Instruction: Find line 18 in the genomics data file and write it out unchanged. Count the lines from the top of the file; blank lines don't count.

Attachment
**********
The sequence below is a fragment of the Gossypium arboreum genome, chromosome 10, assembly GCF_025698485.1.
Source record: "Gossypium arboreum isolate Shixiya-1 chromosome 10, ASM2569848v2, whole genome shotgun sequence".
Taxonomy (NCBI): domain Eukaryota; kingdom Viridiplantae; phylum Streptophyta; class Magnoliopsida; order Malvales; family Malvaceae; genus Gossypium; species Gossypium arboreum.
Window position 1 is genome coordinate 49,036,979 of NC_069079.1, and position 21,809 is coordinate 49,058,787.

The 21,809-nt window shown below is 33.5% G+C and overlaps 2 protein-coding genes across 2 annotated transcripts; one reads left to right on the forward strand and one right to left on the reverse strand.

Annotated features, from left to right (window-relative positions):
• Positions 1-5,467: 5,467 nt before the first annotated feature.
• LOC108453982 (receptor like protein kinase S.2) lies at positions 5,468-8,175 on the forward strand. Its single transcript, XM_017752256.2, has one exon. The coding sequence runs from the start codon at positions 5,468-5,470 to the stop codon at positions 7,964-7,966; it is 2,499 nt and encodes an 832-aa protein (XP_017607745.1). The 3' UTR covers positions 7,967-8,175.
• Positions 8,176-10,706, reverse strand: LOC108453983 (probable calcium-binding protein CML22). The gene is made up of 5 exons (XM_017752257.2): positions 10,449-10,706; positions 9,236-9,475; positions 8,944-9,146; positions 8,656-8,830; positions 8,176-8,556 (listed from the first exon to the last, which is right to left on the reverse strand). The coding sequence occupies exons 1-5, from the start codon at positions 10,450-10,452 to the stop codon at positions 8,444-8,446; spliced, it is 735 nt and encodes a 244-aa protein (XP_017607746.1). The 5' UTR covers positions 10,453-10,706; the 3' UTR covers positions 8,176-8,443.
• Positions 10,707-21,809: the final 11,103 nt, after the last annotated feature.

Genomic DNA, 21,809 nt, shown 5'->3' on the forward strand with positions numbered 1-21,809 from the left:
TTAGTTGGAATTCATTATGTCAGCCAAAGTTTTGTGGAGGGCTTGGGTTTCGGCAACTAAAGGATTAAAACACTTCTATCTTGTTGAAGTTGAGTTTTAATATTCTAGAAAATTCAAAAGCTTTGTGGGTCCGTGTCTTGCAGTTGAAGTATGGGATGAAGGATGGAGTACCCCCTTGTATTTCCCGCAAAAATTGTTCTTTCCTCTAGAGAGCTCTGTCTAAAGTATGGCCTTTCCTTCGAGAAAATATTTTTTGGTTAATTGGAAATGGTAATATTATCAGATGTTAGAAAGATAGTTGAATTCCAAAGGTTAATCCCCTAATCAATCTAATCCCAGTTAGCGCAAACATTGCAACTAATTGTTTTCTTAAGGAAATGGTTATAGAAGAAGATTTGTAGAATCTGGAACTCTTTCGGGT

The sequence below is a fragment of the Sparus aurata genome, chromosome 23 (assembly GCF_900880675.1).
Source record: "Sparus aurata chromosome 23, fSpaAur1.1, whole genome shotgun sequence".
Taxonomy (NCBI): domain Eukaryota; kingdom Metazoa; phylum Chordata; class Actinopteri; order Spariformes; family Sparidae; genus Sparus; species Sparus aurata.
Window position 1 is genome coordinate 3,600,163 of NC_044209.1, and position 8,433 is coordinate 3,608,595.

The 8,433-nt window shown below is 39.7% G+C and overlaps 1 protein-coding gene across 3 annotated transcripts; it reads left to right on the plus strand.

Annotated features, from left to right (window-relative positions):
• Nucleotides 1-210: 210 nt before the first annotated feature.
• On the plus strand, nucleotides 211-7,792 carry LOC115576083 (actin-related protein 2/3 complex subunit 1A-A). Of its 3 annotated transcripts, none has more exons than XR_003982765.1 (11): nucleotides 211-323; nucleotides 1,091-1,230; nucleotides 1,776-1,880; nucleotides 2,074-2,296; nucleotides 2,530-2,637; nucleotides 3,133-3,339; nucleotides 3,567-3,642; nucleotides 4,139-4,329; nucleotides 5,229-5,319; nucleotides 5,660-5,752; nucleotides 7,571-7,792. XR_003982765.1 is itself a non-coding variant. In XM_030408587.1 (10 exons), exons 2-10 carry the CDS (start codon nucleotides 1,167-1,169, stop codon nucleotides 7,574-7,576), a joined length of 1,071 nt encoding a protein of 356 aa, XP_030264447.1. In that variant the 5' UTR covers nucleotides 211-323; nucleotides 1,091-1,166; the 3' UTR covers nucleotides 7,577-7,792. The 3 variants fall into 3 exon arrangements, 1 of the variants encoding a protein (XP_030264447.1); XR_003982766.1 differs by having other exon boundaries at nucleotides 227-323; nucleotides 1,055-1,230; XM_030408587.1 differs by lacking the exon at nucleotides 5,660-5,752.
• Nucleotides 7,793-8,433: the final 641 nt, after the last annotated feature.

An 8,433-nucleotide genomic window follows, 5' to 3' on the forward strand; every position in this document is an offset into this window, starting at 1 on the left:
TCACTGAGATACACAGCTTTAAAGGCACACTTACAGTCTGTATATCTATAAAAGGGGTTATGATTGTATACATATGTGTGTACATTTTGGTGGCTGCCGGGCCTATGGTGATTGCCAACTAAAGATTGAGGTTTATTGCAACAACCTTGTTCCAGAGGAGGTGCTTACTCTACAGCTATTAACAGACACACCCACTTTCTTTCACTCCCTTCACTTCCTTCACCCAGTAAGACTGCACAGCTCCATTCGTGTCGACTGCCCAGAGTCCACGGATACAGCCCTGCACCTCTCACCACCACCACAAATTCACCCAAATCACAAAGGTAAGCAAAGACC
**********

Annotated features, from left to right (window-relative positions):